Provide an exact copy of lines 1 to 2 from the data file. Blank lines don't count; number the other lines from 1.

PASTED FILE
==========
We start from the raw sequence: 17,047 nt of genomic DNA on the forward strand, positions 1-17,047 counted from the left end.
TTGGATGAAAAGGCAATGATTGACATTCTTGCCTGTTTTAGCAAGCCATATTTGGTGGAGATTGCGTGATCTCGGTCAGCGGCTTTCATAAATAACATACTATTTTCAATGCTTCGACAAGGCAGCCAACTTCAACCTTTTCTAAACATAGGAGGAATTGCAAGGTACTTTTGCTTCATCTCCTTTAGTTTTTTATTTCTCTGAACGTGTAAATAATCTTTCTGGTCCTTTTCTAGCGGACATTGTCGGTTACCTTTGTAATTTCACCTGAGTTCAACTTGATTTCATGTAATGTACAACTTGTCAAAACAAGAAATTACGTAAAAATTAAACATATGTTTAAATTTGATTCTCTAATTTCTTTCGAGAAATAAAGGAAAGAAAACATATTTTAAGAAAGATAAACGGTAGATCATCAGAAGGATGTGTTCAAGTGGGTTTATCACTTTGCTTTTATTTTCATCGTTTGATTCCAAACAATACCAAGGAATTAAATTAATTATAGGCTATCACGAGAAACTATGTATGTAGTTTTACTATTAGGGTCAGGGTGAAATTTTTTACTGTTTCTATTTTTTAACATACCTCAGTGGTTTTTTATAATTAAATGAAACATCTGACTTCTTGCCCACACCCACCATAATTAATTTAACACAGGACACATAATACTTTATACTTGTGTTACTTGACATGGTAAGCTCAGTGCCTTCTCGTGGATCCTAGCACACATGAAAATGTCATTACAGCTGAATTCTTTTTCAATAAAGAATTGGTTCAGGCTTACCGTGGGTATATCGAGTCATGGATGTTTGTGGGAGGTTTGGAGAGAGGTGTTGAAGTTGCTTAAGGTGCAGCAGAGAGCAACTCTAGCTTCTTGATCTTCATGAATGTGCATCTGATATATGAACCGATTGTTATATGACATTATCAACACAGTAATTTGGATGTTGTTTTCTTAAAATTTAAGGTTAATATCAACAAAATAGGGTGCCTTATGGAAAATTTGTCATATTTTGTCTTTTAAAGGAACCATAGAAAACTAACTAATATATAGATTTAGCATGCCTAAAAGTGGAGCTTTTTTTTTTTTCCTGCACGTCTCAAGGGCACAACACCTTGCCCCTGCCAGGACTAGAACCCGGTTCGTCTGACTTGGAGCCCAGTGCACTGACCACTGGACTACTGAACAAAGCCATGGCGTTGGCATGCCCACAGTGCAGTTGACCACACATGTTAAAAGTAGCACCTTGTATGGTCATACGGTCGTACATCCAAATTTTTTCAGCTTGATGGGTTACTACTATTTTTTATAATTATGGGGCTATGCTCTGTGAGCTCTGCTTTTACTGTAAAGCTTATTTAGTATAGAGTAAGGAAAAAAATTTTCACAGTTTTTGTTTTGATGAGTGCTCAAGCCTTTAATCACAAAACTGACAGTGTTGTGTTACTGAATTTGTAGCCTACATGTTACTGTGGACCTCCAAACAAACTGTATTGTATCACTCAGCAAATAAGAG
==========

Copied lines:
We start from the raw sequence: 17,047 nt of genomic DNA on the forward strand, positions 1-17,047 counted from the left end.
TTGGATGAAAAGGCAATGATTGACATTCTTGCCTGTTTTAGCAAGCCATATTTGGTGGAGATTGCGTGATCTCGGTCAGCGGCTTTCATAAATAACATACTATTTTCAATGCTTCGACAAGGCAGCCAACTTCAACCTTTTCTAAACATAGGAGGAATTGCAAGGTACTTTTGCTTCATCTCCTTTAGTTTTTTATTTCTCTGAACGTGTAAATAATCTTTCTGGTCCTTTTCTAGCGGACATTGTCGGTTACCTTTGTAATTTCACCTGAGTTCAACTTGATTTCATGTAATGTACAACTTGTCAAAACAAGAAATTACGTAAAAATTAAACATATGTTTAAATTTGATTCTCTAATTTCTTTCGAGAAATAAAGGAAAGAAAACATATTTTAAGAAAGATAAACGGTAGATCATCAGAAGGATGTGTTCAAGTGGGTTTATCACTTTGCTTTTATTTTCATCGTTTGATTCCAAACAATACCAAGGAATTAAATTAATTATAGGCTATCACGAGAAACTATGTATGTAGTTTTACTATTAGGGTCAGGGTGAAATTTTTTACTGTTTCTATTTTTTAACATACCTCAGTGGTTTTTTATAATTAAATGAAACATCTGACTTCTTGCCCACACCCACCATAATTAATTTAACACAGGACACATAATACTTTATACTTGTGTTACTTGACATGGTAAGCTCAGTGCCTTCTCGTGGATCCTAGCACACATGAAAATGTCATTACAGCTGAATTCTTTTTCAATAAAGAATTGGTTCAGGCTTACCGTGGGTATATCGAGTCATGGATGTTTGTGGGAGGTTTGGAGAGAGGTGTTGAAGTTGCTTAAGGTGCAGCAGAGAGCAACTCTAGCTTCTTGATCTTCATGAATGTGCATCTGATATATGAACCGATTGTTATATGACATTATCAACACAGTAATTTGGATGTTGTTTTCTTAAAATTTAAGGTTAATATCAACAAAATAGGGTGCCTTATGGAAAATTTGTCATATTTTGTCTTTTAAAGGAACCATAGAAAACTAACTAATATATAGATTTAGCATGCCTAAAAGTGGAGCTTTTTTTTTTTTCCTGCACGTCTCAAGGGCACAACACCTTGCCCCTGCCAGGACTAGAACCCGGTTCGTCTGACTTGGAGCCCAGTGCACTGACCACTGGACTACTGAACAAAGCCATGGCGTTGGCATGCCCACAGTGCAGTTGACCACACATGTTAAAAGTAGCACCTTGTATGGTCATACGGTCGTACATCCAAATTTTTTCAGCTTGATGGGTTACTACTATTTTTTATAATTATGGGGCTATGCTCTGTGAGCTCTGCTTTTACTGTAAAGCTTATTTAGTATAGAGTAAGGAAAAAAATTTTCACAGTTTTTGTTTTGATGAGTGCTCAAGCCTTTAATCACAAAACTGACAGTGTTGTGTTACTGAATTTGTAGCCTACATGTTACTGTGGACCTCCAAACAAACTGTATTGTATCACTCAGCAAATAAGAG